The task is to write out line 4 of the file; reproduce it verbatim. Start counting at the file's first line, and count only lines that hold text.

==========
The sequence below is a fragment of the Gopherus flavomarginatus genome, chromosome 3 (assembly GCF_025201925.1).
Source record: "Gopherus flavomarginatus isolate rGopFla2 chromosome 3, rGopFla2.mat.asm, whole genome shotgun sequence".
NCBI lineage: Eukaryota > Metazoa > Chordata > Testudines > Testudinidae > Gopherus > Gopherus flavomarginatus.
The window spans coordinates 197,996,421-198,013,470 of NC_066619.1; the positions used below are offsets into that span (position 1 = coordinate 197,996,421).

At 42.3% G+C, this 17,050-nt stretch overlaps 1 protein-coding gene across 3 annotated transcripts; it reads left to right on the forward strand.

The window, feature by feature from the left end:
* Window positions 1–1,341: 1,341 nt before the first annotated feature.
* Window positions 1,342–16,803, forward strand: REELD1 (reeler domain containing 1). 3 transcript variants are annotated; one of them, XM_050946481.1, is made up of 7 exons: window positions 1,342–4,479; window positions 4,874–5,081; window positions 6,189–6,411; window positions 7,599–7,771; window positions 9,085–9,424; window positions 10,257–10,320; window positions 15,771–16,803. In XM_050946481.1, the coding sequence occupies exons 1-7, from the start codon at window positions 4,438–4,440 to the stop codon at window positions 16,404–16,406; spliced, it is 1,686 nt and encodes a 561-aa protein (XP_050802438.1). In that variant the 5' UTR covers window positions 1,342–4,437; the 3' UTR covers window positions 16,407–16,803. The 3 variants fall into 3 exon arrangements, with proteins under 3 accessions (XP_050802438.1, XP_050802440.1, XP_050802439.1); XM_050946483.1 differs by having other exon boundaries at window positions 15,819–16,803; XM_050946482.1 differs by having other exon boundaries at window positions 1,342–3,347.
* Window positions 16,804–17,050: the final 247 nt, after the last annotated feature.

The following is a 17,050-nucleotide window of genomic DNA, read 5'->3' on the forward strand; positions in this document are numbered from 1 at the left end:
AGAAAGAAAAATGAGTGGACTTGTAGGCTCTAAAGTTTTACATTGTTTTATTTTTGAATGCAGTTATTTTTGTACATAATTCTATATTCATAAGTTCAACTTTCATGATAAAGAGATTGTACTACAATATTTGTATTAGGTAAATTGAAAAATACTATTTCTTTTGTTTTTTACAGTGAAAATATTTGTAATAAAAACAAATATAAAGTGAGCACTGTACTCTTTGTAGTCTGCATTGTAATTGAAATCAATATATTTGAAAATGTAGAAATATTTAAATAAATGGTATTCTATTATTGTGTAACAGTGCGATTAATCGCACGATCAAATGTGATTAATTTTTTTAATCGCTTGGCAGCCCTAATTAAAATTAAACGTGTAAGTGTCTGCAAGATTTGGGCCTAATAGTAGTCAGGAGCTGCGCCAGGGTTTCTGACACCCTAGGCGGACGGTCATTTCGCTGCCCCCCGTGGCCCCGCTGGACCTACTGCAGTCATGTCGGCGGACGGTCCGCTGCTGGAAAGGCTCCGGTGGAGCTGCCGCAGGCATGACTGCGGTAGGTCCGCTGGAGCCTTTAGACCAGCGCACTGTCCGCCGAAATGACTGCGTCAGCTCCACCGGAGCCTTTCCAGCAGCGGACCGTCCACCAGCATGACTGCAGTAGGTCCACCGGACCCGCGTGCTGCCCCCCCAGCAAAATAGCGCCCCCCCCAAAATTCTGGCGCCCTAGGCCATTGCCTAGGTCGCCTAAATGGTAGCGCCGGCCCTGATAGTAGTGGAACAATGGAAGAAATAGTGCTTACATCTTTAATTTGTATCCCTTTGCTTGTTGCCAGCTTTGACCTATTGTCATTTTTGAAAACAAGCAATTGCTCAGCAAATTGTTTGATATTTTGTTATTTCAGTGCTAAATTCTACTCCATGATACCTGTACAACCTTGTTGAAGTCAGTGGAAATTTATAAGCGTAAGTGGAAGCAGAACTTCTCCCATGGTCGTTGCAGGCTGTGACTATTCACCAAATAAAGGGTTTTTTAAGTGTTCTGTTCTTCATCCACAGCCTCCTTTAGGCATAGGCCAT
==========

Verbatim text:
The window spans coordinates 197,996,421-198,013,470 of NC_066619.1; the positions used below are offsets into that span (position 1 = coordinate 197,996,421).